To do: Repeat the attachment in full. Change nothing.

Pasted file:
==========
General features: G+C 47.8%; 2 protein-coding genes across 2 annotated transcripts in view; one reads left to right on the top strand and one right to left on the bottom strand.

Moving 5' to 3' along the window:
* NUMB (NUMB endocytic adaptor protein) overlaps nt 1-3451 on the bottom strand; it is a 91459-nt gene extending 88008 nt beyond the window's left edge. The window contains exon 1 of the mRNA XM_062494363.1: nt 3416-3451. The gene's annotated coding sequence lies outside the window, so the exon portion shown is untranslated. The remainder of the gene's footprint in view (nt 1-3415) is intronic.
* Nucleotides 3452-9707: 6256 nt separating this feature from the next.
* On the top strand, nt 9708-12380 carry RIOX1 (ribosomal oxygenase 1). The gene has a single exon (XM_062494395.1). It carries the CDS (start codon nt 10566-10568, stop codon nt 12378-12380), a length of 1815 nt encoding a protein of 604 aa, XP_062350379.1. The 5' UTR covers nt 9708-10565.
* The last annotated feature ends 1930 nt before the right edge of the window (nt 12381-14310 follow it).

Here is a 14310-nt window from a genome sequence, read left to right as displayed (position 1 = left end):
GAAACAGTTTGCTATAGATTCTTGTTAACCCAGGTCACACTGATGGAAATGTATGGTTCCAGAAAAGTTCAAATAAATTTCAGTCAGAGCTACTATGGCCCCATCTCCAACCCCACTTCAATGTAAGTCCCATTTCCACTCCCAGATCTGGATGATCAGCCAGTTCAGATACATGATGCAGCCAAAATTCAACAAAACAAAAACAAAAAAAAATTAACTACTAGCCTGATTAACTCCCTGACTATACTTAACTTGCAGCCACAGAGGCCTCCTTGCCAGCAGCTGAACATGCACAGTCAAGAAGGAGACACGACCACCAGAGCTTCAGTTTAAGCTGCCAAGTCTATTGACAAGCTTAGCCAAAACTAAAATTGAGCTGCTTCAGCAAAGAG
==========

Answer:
General features: G+C 47.8%; 2 protein-coding genes across 2 annotated transcripts in view; one reads left to right on the top strand and one right to left on the bottom strand.

Moving 5' to 3' along the window:
* NUMB (NUMB endocytic adaptor protein) overlaps nt 1-3451 on the bottom strand; it is a 91459-nt gene extending 88008 nt beyond the window's left edge. The window contains exon 1 of the mRNA XM_062494363.1: nt 3416-3451. The gene's annotated coding sequence lies outside the window, so the exon portion shown is untranslated. The remainder of the gene's footprint in view (nt 1-3415) is intronic.
* Nucleotides 3452-9707: 6256 nt separating this feature from the next.
* On the top strand, nt 9708-12380 carry RIOX1 (ribosomal oxygenase 1). The gene has a single exon (XM_062494395.1). It carries the CDS (start codon nt 10566-10568, stop codon nt 12378-12380), a length of 1815 nt encoding a protein of 604 aa, XP_062350379.1. The 5' UTR covers nt 9708-10565.
* The last annotated feature ends 1930 nt before the right edge of the window (nt 12381-14310 follow it).

Here is a 14310-nt window from a genome sequence, read left to right as displayed (position 1 = left end):
GAAACAGTTTGCTATAGATTCTTGTTAACCCAGGTCACACTGATGGAAATGTATGGTTCCAGAAAAGTTCAAATAAATTTCAGTCAGAGCTACTATGGCCCCATCTCCAACCCCACTTCAATGTAAGTCCCATTTCCACTCCCAGATCTGGATGATCAGCCAGTTCAGATACATGATGCAGCCAAAATTCAACAAAACAAAAACAAAAAAAAATTAACTACTAGCCTGATTAACTCCCTGACTATACTTAACTTGCAGCCACAGAGGCCTCCTTGCCAGCAGCTGAACATGCACAGTCAAGAAGGAGACACGACCACCAGAGCTTCAGTTTAAGCTGCCAAGTCTATTGACAAGCTTAGCCAAAACTAAAATTGAGCTGCTTCAGCAAAGAG